This expression dates back to Ovid who lived from 43BCE-17CE. It simply means to achieve two objectives with a single effort. Colleen Patrick-Goudreau suggests the alternative phrase Chop two carrots with one knife but I think I prefer Feed two birds with one loaf.
This proverb was mentioned in 1546 in a book entitled A Guide To All Proverbs and refers to the use of falcons to aid in hunting prey for humans. It means that it is better to have a small actual advantage than the chance for a greater advantage. Joanne Stepaniak, author of the cookbooks Vegan Vittles and The Un-Cheese Cookbook, suggests A berry in the hand is worth two in the bush.
I heard this expression all my life when someone was ashamed and showing humility for being wrong. Colleen Patrick-Goudreau suggests the simple substitution of Eat humble pie which I rather like because no crows were harmed in the making of the pie.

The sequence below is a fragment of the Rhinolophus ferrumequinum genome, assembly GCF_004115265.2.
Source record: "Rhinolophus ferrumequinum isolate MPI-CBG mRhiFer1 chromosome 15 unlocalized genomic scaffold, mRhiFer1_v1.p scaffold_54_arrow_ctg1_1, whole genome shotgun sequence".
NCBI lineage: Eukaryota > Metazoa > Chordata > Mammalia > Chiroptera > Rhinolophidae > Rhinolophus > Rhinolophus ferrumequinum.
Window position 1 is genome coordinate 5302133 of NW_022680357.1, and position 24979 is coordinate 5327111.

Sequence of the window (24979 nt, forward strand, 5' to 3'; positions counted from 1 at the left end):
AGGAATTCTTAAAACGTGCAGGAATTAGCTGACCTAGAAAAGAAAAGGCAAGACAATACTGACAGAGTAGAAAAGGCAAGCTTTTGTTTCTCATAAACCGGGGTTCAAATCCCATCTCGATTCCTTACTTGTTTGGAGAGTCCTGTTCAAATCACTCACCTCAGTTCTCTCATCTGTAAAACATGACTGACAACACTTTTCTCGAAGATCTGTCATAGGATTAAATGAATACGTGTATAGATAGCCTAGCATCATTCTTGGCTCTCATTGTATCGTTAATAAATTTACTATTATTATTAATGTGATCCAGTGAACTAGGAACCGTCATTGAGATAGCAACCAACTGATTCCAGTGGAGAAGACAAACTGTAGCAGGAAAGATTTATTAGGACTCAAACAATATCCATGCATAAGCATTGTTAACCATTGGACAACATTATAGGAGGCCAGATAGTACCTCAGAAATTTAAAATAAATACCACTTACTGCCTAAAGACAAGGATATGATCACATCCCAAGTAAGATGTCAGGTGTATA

The origin of this phrase is British and comes from politician John Bright as he tried rouse parliament out of apathy and into action in 1867. I believe what he actually said was that It was like trying to flog a dead horse to make it pull the cart. The compassionate clichés recommended by Colleen Patrick-Goudreau are It’s no use watering a dead flower or It’s no use washing a clean shirt.
This was recorded by George Putnam in 1580 in his book The Art of English Poetry and means don’t try to reverse the accepted order of things because it won‘t work. Two compassionate clichés are suggested by Colleen Patrick-Goudreau and they are Don’t slice the bread before it’s baked and my favourite Don’t put your socks on before your shoes.
This expression always horrified me particularly as my mother used to say “Skin the cat” every time she pulled my shirt over my head as she helped me undress when I was a small child. Since there are so many different ways of doing the same thing why not just say There’s more than one way to peel a potato or something like that.